On the other hand, there have been many criticisms made about the Functionalist view on education. People have made criticisms such as the theory assumes that all pupils start at the same level whereas, in reality, everyone starts at different stages. Also there is evidence that certain groups underachieve in school such as the working class and ethnic minority groups. This therefore suggests that pupils do not have an equal opportunity and that their talents have not been effectively recognised. It also suggests that the system of role allocation is not very efficient. Another main criticism is that certain subjects within schools only reflect a white middle class view, this mainly occurs in history. This may discourage social solidarity and many ethnic minority groups are now demanding that history teaching includes their history and historical viewpoint. This has been put into effect in the USA as African-American history is now part of the curriculum.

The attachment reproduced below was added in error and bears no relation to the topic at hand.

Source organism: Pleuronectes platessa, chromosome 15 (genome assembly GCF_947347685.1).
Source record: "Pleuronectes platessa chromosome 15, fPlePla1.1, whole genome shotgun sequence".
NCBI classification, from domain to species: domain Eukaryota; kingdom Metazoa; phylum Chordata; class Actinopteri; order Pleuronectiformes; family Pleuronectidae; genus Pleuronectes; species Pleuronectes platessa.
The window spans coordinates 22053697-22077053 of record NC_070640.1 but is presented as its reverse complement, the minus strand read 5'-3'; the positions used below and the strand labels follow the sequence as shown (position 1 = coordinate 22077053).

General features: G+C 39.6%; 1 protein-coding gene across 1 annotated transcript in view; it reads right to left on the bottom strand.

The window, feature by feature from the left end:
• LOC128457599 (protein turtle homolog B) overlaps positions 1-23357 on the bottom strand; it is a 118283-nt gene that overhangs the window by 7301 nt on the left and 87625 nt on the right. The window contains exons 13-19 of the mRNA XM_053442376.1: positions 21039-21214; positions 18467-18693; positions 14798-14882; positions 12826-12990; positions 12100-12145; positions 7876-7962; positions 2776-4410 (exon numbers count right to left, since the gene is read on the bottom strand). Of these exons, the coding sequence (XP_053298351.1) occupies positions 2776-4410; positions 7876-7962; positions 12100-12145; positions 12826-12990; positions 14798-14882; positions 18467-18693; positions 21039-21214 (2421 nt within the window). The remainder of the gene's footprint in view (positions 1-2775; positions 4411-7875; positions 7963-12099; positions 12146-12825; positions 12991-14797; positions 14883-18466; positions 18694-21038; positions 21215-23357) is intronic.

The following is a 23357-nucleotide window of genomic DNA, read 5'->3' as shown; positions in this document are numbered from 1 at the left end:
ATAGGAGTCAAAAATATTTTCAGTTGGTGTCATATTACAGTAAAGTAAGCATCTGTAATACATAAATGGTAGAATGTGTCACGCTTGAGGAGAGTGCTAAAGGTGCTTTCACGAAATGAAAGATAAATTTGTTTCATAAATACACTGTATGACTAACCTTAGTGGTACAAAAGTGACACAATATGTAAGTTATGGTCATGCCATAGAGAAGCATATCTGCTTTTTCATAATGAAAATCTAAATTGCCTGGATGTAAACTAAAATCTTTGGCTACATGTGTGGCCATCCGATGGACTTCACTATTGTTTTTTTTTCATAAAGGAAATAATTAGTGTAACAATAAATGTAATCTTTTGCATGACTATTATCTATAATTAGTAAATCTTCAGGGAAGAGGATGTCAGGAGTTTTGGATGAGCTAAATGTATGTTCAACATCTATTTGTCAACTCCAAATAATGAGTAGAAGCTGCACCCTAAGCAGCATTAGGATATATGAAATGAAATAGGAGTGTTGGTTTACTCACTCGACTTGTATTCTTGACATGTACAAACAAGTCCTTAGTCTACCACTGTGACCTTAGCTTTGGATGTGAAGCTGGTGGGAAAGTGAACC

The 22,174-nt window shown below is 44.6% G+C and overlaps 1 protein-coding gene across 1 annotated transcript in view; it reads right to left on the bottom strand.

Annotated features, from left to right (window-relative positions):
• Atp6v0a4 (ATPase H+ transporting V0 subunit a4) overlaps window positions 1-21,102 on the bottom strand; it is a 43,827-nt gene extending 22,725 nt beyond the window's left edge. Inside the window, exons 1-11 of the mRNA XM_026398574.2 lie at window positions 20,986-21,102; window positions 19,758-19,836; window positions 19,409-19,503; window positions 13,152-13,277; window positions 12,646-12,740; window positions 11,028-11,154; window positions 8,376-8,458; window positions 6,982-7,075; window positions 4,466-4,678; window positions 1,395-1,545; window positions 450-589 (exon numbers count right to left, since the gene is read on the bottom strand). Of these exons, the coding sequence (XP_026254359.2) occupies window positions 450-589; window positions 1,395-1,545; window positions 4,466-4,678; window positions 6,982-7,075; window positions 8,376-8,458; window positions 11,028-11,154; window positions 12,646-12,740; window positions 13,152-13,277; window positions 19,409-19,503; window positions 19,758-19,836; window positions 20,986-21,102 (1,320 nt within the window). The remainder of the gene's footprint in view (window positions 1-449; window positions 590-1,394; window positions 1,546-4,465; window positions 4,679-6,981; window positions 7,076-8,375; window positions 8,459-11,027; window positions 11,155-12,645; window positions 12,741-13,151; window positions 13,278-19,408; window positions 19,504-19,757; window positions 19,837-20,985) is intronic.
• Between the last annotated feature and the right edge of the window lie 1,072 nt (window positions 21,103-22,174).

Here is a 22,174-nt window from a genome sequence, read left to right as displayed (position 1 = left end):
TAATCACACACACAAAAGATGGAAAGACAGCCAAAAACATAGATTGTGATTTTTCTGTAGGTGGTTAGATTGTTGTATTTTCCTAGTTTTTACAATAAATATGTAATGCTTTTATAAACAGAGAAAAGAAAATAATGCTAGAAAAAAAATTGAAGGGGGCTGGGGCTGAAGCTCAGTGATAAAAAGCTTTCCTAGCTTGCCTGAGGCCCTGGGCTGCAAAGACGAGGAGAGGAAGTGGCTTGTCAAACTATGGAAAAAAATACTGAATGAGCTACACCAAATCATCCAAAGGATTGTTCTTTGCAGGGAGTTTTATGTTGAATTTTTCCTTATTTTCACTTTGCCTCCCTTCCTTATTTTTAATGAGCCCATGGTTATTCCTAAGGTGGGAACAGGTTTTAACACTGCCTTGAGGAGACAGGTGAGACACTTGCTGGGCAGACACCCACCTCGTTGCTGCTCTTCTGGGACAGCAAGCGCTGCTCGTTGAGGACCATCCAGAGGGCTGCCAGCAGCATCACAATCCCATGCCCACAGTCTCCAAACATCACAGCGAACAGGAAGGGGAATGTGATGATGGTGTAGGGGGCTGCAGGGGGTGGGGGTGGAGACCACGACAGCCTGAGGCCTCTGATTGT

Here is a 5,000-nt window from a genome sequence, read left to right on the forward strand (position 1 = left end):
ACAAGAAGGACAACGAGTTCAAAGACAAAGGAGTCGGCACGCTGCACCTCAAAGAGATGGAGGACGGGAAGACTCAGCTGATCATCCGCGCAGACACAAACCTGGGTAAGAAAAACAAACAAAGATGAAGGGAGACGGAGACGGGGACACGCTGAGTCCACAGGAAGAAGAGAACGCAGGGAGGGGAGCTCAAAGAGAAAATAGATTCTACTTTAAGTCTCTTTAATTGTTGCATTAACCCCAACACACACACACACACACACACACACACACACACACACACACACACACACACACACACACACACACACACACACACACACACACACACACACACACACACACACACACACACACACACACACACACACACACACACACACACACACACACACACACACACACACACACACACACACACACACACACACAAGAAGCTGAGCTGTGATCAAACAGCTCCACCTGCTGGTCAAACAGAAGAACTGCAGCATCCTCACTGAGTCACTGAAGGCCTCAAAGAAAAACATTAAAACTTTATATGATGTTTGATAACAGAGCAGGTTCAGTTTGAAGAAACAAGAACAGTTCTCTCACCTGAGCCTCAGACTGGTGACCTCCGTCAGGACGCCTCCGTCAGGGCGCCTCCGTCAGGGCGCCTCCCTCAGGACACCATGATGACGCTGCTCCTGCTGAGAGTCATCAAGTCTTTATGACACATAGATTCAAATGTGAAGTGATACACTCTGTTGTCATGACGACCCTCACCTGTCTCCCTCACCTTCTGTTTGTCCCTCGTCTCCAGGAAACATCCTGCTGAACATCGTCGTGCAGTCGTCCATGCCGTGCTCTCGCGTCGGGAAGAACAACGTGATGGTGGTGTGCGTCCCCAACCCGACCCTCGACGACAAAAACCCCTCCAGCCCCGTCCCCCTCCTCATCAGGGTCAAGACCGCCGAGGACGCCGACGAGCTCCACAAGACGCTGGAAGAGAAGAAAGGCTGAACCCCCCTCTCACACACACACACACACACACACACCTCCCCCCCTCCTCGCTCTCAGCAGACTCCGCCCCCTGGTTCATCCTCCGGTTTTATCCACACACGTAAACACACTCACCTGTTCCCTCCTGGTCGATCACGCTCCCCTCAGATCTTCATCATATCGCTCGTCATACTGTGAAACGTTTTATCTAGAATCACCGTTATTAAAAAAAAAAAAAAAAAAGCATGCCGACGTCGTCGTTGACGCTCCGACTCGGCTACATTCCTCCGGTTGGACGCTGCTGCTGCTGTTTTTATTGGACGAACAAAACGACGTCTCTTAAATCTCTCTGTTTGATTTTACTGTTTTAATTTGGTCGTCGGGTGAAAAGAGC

Other sociologists such as Marxists criticise the Functionalist view as they believe that it focuses only on the positives in education and ignores the negative factors. As the item says, they believe that education actually causes a divide in society rather than bringing people together. Marxists such as Bowles and Gintis criticise the Functionalist view by saying that there is a link between the unfairness in schools and the unfairness of power in the workplace; this is known as the correspondence theory. They say that schools are based on hierarchy and contain layers of authority. Pupils have to obey teachers and are expected to follow orders leaving the pupils little control; this corresponds with the lack of control in the workplace in later life. Also they say that school rewards punctuality, obedience and hard work yet discourages creativity and independence. Once again this closely relates to the type of people employers look for. Therefore Bowles and Gintis believe that education does not bring people together but causes a divide due to hierarchies.